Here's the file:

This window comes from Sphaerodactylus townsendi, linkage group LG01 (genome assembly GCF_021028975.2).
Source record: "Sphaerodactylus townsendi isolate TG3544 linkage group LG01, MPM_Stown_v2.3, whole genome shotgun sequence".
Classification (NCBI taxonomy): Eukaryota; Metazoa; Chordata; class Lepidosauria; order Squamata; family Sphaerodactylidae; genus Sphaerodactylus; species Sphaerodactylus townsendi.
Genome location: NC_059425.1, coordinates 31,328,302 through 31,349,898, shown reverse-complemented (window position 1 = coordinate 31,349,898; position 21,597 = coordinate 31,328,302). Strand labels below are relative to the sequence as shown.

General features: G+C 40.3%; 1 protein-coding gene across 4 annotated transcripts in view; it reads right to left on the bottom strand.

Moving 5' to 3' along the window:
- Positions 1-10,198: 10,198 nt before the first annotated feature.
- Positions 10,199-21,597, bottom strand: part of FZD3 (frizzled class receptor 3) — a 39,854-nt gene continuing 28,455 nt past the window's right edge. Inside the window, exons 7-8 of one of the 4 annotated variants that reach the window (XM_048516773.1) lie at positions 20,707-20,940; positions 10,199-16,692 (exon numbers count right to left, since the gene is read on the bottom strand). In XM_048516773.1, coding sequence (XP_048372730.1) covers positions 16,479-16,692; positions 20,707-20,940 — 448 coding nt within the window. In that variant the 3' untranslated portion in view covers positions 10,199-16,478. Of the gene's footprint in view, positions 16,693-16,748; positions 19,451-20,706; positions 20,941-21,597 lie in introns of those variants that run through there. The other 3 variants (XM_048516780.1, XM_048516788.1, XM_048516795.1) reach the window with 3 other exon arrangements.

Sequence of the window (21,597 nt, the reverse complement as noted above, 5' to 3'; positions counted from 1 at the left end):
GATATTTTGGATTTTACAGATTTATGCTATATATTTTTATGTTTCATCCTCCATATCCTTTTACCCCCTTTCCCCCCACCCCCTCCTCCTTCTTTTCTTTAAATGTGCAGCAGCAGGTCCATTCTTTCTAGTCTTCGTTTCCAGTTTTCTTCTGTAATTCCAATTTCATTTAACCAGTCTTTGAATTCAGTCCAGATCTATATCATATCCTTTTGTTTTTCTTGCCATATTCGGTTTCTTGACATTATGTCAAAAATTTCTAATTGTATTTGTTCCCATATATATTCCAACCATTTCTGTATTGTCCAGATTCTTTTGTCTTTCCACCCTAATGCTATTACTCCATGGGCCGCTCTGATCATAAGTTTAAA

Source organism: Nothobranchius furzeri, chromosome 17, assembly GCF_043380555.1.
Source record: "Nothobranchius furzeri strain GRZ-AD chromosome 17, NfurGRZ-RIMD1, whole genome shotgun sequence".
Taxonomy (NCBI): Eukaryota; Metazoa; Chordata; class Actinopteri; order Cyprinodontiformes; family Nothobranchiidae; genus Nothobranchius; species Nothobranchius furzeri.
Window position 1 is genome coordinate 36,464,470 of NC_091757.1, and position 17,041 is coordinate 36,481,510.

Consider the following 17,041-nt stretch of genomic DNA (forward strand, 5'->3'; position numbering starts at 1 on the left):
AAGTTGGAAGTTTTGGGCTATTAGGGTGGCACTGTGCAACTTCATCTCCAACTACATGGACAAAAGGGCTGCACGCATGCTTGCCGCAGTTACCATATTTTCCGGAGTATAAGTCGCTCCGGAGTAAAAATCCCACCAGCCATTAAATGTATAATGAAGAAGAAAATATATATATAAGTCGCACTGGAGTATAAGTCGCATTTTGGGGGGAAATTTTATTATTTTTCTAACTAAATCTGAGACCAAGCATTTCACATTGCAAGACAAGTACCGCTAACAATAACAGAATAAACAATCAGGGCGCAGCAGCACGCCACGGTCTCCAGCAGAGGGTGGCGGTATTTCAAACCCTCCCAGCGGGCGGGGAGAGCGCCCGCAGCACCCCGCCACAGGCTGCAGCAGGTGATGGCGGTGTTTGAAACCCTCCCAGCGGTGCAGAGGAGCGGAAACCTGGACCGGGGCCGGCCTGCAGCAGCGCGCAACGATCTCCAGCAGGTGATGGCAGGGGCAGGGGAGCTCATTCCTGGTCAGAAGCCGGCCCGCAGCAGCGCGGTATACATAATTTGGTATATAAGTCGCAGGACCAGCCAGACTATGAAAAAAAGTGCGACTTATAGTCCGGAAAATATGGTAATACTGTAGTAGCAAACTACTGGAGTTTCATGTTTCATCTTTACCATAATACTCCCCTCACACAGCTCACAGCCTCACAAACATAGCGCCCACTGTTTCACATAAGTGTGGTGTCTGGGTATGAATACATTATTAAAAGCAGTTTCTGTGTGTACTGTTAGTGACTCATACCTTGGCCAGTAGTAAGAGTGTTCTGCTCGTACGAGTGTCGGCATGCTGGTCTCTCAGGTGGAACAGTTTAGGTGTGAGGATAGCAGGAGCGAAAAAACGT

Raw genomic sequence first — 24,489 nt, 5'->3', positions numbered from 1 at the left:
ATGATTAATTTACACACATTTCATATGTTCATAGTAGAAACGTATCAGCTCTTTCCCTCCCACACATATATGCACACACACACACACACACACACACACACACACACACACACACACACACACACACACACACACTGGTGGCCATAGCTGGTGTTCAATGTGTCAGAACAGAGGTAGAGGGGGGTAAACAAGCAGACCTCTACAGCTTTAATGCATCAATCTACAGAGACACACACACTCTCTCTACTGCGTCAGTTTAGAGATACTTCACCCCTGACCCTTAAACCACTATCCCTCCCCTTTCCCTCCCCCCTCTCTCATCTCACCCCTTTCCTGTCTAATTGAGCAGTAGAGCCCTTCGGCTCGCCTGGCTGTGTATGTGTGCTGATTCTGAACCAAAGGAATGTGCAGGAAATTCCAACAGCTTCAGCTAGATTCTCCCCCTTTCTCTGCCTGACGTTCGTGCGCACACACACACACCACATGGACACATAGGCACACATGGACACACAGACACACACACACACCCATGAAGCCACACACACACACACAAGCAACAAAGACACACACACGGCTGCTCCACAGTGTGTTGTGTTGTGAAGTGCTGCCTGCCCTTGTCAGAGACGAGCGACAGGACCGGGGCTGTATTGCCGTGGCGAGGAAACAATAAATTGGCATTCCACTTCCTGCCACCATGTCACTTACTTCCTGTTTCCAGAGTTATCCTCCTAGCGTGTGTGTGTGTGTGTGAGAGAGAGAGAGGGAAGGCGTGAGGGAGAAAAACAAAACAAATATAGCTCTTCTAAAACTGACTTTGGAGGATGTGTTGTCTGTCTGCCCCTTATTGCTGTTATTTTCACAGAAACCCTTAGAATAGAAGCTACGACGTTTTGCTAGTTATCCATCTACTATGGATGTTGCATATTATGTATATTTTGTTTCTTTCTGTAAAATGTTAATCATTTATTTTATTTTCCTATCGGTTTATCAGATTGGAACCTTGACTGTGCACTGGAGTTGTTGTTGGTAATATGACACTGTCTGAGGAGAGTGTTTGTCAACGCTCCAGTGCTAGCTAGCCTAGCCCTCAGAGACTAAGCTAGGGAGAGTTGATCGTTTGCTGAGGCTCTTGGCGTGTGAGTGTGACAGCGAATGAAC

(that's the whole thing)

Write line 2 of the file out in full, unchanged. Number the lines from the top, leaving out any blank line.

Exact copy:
Source record: "Sphaerodactylus townsendi isolate TG3544 linkage group LG01, MPM_Stown_v2.3, whole genome shotgun sequence".